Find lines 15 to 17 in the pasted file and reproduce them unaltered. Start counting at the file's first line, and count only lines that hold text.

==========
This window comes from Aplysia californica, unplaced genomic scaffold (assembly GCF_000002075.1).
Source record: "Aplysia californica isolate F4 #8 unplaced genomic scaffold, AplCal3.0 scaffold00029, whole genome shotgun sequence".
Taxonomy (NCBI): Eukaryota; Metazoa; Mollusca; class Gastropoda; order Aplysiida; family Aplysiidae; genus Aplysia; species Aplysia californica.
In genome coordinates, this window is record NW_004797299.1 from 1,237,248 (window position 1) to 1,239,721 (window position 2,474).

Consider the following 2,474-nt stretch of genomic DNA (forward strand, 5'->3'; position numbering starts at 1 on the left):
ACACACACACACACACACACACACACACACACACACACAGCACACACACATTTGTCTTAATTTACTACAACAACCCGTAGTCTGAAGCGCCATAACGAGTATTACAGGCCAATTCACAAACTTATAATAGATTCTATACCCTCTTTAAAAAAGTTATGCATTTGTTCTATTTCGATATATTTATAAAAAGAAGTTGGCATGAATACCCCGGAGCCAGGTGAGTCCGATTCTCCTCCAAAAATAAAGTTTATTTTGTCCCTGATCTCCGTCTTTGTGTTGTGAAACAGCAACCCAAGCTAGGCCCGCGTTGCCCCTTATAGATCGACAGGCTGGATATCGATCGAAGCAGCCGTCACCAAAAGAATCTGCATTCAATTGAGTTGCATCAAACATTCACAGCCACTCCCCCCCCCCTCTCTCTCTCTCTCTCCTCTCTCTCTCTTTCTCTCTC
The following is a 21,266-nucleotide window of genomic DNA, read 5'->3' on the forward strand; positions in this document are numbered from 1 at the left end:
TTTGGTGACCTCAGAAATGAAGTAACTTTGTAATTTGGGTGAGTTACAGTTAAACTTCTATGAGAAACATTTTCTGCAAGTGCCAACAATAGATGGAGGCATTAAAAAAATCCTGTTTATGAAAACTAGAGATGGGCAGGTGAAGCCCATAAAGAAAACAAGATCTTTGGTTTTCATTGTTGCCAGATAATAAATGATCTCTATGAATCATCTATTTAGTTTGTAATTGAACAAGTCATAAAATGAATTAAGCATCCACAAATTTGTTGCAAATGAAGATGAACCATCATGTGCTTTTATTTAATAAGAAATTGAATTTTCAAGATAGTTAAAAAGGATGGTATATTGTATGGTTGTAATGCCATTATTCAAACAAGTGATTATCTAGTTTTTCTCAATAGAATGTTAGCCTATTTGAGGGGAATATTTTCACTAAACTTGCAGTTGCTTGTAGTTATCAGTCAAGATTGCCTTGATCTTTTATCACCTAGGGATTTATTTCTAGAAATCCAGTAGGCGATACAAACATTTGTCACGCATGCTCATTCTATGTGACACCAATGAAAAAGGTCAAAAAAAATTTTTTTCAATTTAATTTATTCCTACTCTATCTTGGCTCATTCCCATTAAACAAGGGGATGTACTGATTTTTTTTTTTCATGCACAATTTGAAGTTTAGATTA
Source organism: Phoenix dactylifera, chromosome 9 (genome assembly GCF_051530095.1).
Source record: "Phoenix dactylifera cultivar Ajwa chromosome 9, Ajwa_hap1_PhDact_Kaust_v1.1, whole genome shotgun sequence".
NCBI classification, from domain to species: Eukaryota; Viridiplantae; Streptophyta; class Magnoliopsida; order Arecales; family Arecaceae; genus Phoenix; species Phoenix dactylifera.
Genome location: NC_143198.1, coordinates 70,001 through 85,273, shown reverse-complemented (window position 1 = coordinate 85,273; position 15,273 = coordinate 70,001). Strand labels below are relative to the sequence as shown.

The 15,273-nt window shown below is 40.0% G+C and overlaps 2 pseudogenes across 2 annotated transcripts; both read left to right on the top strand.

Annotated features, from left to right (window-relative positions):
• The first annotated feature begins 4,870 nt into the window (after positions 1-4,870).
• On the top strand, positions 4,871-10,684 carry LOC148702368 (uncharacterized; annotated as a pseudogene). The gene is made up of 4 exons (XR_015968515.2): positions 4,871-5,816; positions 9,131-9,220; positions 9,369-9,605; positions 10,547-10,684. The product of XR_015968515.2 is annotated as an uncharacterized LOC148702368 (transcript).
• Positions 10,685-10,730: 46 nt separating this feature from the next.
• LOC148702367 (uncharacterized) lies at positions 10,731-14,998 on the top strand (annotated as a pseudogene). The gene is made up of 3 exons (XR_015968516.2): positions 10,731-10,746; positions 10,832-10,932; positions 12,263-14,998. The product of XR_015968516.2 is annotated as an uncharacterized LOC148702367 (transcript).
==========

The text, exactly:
• The first annotated feature begins 4,870 nt into the window (after positions 1-4,870).
• On the top strand, positions 4,871-10,684 carry LOC148702368 (uncharacterized; annotated as a pseudogene). The gene is made up of 4 exons (XR_015968515.2): positions 4,871-5,816; positions 9,131-9,220; positions 9,369-9,605; positions 10,547-10,684. The product of XR_015968515.2 is annotated as an uncharacterized LOC148702368 (transcript).
• Positions 10,685-10,730: 46 nt separating this feature from the next.